[ fer-giv ]
/ fərˈgɪv /

verb (used with object), for·gave, for·giv·en, for·giv·ing.

to grant pardon for or remission of (an offense, debt, etc.); absolve.
to give up all claim on account of; remit (a debt, obligation, etc.).
to grant pardon to (a person).
to cease to feel resentment against: to forgive one's enemies.
to cancel an indebtedness or liability of: to forgive the interest owed on a loan.

verb (used without object), for·gave, for·giv·en, for·giv·ing.

to pardon an offense or an offender.

Nearby words

  1. forgetive,
  2. forgettable,
  3. forgettery,
  4. forging,
  5. forgivable,
  6. forgive and forget,
  7. forgiveness,
  8. forgiving,
  9. forgo,
  10. forgot

Origin of forgive

before 900; for- + give; replacing Middle English foryiven, Old English forgiefan

1. See excuse. 3. absolve, acquit.

Related forms
Can be confusedcommute forgive pardon (see synonym study at pardon) Unabridged Based on the Random House Unabridged Dictionary, © Random House, Inc. 2019

Examples from the Web for unforgivable

British Dictionary definitions for unforgivable


/ (ˌʌnfəˈɡɪvəbəl) /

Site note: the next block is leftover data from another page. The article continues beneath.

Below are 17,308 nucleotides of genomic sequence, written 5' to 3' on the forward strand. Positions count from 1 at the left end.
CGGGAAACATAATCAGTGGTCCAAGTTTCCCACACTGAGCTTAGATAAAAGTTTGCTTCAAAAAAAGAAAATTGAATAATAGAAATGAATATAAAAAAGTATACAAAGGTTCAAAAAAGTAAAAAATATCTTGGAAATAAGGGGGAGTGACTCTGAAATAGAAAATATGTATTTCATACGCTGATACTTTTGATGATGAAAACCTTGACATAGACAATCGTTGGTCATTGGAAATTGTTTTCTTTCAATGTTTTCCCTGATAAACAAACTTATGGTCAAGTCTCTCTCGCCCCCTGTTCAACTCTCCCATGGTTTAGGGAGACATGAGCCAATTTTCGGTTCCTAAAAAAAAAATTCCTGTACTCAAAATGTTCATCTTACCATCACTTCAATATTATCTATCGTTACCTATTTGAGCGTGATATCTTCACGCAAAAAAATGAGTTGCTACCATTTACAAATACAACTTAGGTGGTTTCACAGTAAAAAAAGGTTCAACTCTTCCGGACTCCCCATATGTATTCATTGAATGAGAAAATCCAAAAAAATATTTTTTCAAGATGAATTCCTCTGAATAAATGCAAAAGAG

so bad as to be unable to be excused or pardoned


/ (fəˈɡɪv) /

verb -gives, -giving, -gave or -given

to cease to blame or hold resentment against (someone or something)
to grant pardon for (a mistake, wrongdoing, etc)
(tr) to free or pardon (someone) from penalty
(tr) to free from the obligation of (a debt, payment, etc)
Derived Formsforgivable, adjectiveforgivably, adverbforgiver, noun

Word Origin for forgive

Old English forgiefan; see for-, give

Collins English Dictionary - Complete & Unabridged 2012 Digital Edition © William Collins Sons & Co. Ltd. 1979, 1986 © HarperCollins Publishers 1998, 2000, 2003, 2005, 2006, 2007, 2009, 2012

Word Origin and History for unforgivable
Online Etymology Dictionary, © 2010 Douglas Harper